In an age where the majority of people are quick to criticise how smartphones and social media are ruining our society, I often find myself biting my tongue whenever I encounter such remarks. There are significant issues when it comes to social media, I can’t deny it. Whether it is the unrealistic expectations of body image stemming from photoshopped images on Instagram or trolls on Twitter sending death threats, the internet can be an unkind and unforgiving place. However, I want to present a point of view that is often overlooked, and that is that social media is actually an incredibly important part of many disabled people’s lives, and is perhaps, not all bad. 

Last year I suffered from a cerebrospinal fluid leak which meant I had to spend five months lying flat in a dark room. One of the only things that kept me sane and feeling like I actually was still a part of the outside world was the online disabled Twitter community. Connecting with people through a virtual world opened my eyes to the fact that not all friendships are conventional and mean seeing the person three times a week for coffee. I became part of a community. One where people cared about me and I care about them. These friends I kept in my pocket understood exactly what I was going through and motivated me to keep going. 

Social media also serves as a platform for giving disabled people a voice that may not have been heard otherwise. Attending protest marches or meetings regarding social change can often be very difficult for someone with a disability, yet by using social media, disability activists are able to fight for change from their homes. Another benefit of being given this platform is that we are able to raise awareness for a huge range of conditions and illnesses which may in turn help someone else struggling to find a diagnosis figure out what is going on. For example, if it wasn’t for a fellow EDS-er recognising some of the symptoms I was describing on my twitter feed as being similar to her previous CSF leak, it would have taken me months before I had gotten the treatment I needed. Obviously there can be some issues with this, so be careful when taking advice and always talk to your doctor before going forward with any kind of treatment. But this kind of awareness can be vital.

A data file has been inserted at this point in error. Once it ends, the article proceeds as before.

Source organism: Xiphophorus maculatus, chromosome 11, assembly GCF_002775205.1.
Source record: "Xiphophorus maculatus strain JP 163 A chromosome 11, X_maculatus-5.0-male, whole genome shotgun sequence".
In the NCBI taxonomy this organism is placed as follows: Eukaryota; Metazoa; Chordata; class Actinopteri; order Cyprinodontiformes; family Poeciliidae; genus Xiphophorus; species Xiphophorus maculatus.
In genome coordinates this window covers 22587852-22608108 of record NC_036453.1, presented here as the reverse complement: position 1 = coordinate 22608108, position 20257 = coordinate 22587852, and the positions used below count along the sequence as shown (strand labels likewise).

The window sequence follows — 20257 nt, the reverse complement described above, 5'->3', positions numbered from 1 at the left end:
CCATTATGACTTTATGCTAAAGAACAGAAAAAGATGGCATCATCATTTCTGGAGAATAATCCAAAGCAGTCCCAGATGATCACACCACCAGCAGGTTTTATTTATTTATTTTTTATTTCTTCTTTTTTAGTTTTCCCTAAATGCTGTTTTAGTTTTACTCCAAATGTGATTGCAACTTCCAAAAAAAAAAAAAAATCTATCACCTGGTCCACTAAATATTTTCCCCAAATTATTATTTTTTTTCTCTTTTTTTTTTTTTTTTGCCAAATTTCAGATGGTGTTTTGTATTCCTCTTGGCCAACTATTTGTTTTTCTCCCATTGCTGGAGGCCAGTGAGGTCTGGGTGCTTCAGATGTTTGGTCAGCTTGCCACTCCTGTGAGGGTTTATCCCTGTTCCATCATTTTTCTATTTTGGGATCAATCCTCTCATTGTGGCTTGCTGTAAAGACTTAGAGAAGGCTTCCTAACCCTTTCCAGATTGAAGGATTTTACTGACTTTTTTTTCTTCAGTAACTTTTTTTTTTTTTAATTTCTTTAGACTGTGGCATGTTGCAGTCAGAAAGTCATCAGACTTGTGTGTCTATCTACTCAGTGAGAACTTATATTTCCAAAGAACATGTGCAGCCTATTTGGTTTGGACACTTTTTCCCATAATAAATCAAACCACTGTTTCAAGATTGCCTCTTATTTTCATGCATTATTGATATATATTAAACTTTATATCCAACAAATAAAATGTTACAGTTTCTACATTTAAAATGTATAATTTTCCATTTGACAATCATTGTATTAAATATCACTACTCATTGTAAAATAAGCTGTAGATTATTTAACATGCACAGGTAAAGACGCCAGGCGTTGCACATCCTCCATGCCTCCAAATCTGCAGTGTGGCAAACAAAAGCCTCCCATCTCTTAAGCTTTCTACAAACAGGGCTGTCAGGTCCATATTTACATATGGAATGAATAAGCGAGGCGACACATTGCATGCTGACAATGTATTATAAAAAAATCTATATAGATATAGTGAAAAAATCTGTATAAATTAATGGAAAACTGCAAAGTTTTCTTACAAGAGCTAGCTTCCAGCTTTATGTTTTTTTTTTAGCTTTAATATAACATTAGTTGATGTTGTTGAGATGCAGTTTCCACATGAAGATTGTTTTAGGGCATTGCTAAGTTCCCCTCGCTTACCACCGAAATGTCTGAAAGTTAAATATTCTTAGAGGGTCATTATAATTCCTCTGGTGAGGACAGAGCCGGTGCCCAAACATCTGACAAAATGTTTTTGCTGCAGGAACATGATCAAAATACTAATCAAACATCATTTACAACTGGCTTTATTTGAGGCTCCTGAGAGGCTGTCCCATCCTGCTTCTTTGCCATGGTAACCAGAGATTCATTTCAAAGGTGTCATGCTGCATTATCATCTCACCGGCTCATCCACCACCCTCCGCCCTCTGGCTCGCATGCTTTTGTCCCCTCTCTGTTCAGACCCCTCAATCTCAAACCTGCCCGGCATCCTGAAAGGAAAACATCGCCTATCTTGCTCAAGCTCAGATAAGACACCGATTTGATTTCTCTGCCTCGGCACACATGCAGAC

One of the main benefits social media brings to disabled people is the opportunity to challenge pre-existing stereotypes that surround disability. My twitter feed is full of beautiful, disabled men and women who are living their best lives, challenging the notion that being disabled is the end of the world. I understand that social media can be a dangerous place, but I do genuinely believe that for many disabled people, having this connection with the rest of the world can be invaluable. The next time someone tells you that the internet is ruining the human race, remember that for many, it can be an absolute lifeline.